As I travelled through the country, I took away two things: 1) India is unrecognizable when its people are nowhere to be seen and falling apart and 2) somehow people retain their humanity and are still able to enjoy life in the midst of it all.

The India I Cannot Recognize

Since the onset of the pandemic, many countries have imposed “lockdowns”, but not all have been quite as strict in their rules around these lockdowns as others. India is an interesting case because it falls within both perspectives on lockdown methods. There are states which imposed the lockdown and enforce it with armed guards, fines, and police brutality (the brutality varying depending on your state and what lockdown rule you broke). Then there are states that are more worried about the stereotypical perspective of “log kya kehenge” (translation: what will people say) that they are hiding the true impact of the pandemic on the state in question by not reporting the true number of cases and deaths, and leave the lockdown/curfew enforcements up to each municipality. The latter method almost always resulting in many villages and smaller towns closing some institutions but not all, not actively enforcing masks, and definitely not restricting large gatherings in marketplaces during non-curfew times.

What’s worse is that these states and their people would like to abide by the procedures and guidelines, but not all can. Those villages and smaller towns are actually grateful that they are not being forced to follow lockdown rules because they can’t afford it. If they did, the people would not necessarily survive irrespective of the virus. The farmer who is already run down by the months of aggravated agricultural regulation upheavals from the current administration must continue to work on the farm to keep one’s family alive with the food from the fields and the money it brings in by bringing the goods to the big cities and selling them in open markets. Not continuing their work would result in more harm to more people and they need the exceptions or leeway their state allows.

It almost feels like the scene in Sholay just before Gabbar makes his entry to attack the village; the calm before the proverbial storm.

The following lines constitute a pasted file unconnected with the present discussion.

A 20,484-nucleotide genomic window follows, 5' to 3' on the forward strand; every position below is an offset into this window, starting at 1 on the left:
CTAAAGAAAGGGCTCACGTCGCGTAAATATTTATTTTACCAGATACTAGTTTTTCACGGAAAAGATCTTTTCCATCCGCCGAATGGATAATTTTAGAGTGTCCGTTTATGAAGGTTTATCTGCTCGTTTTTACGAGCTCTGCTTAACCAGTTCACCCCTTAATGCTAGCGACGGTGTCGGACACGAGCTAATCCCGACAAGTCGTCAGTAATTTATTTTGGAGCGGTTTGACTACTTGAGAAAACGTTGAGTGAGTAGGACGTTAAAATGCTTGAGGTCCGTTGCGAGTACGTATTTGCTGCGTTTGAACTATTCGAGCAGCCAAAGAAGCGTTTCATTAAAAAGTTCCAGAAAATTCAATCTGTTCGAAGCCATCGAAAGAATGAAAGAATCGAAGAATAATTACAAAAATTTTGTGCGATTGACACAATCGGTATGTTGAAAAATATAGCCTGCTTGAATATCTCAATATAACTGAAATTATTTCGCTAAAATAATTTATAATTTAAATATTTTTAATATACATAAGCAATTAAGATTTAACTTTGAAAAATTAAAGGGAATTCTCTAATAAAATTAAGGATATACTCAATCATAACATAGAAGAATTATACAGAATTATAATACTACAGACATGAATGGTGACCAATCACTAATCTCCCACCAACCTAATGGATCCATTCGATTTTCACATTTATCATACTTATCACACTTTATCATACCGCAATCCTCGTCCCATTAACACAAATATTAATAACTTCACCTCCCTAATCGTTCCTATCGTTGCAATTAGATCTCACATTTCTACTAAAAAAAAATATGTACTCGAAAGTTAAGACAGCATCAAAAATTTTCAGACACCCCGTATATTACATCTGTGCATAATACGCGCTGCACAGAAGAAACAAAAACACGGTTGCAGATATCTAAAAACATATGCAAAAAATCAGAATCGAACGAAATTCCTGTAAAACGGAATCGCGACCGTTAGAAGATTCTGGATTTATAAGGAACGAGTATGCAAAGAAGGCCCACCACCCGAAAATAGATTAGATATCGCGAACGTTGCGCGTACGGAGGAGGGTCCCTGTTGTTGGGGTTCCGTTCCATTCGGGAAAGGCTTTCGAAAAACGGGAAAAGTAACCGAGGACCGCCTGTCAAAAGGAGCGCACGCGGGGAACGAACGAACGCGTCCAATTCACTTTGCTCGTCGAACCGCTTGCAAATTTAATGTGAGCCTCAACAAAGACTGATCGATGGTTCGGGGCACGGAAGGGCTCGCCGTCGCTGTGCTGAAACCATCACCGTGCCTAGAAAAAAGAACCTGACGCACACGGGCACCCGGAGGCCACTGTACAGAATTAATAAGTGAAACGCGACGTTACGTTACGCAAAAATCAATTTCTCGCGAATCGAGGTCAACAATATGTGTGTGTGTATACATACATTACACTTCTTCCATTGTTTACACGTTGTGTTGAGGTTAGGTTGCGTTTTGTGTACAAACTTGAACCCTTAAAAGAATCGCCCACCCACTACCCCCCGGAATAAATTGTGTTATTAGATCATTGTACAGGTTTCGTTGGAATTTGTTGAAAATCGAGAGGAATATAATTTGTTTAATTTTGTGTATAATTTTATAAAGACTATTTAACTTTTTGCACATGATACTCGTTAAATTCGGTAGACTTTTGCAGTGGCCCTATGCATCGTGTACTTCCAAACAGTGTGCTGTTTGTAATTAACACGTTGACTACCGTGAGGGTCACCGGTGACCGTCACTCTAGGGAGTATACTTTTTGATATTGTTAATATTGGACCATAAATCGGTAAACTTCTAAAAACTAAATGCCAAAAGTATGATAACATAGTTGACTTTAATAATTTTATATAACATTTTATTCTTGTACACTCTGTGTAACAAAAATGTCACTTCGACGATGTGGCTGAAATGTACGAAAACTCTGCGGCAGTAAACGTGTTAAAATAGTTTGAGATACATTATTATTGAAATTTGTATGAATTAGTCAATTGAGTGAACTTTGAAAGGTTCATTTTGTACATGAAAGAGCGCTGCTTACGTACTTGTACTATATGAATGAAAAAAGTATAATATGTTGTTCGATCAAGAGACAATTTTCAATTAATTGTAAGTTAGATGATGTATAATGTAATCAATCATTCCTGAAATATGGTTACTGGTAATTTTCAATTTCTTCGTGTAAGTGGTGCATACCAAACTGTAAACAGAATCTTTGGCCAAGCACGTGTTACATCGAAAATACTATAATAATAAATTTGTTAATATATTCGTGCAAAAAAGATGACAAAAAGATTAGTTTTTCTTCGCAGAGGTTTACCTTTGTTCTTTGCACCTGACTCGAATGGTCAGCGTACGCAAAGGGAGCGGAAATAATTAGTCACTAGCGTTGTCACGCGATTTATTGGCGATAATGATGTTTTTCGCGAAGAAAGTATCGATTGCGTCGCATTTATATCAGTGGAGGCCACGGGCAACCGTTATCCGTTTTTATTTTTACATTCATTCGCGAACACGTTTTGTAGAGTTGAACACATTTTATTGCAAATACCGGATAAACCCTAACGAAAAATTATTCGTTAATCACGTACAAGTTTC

Sholay is considered among the best Hindi films of all time – Hindustan Times

At the same time, if you were to enter an area fully enforcing the lockdown or during the strict curfew hours, it’s as though the world as we know it has disappeared. The streets are empty, besides a bull, cow, or dog casually roaming the seemingly abandoned vicinity. The store fronts are locked shut and all the lights are out. The wind blows the dust around the streets uninterrupted, not a being for miles at a stretch, and you can see the heat of an Indian summer reflecting off the highway with barely a vehicle in sight. It’s as though the human race has disappeared altogether. It almost feels like the scene in Sholay just before Gabbar makes his entry to attack the village; the calm before the proverbial storm (See the epic Bollywood movie to understand the reference).

The only places where things get lively as they never did before are at the highway toll booths where delivery trucks are showing their lockdown exception passes, waiting for interstate transit approval, and around medical facilities. Pre-pandemic, these facilities only ever had a security guard or two to perform the usual checks before entry – standard vehicle and bag scans. Now in the face of a pandemic on steroids, the larger facilities have police support and the surrounding streets of major cities have armored vehicles because the facilities are getting out of hand. It’s one thing to hear of the impacts of the virus on one’s community in a place you remember so beautifully, and entirely another to experience its devastation first hand.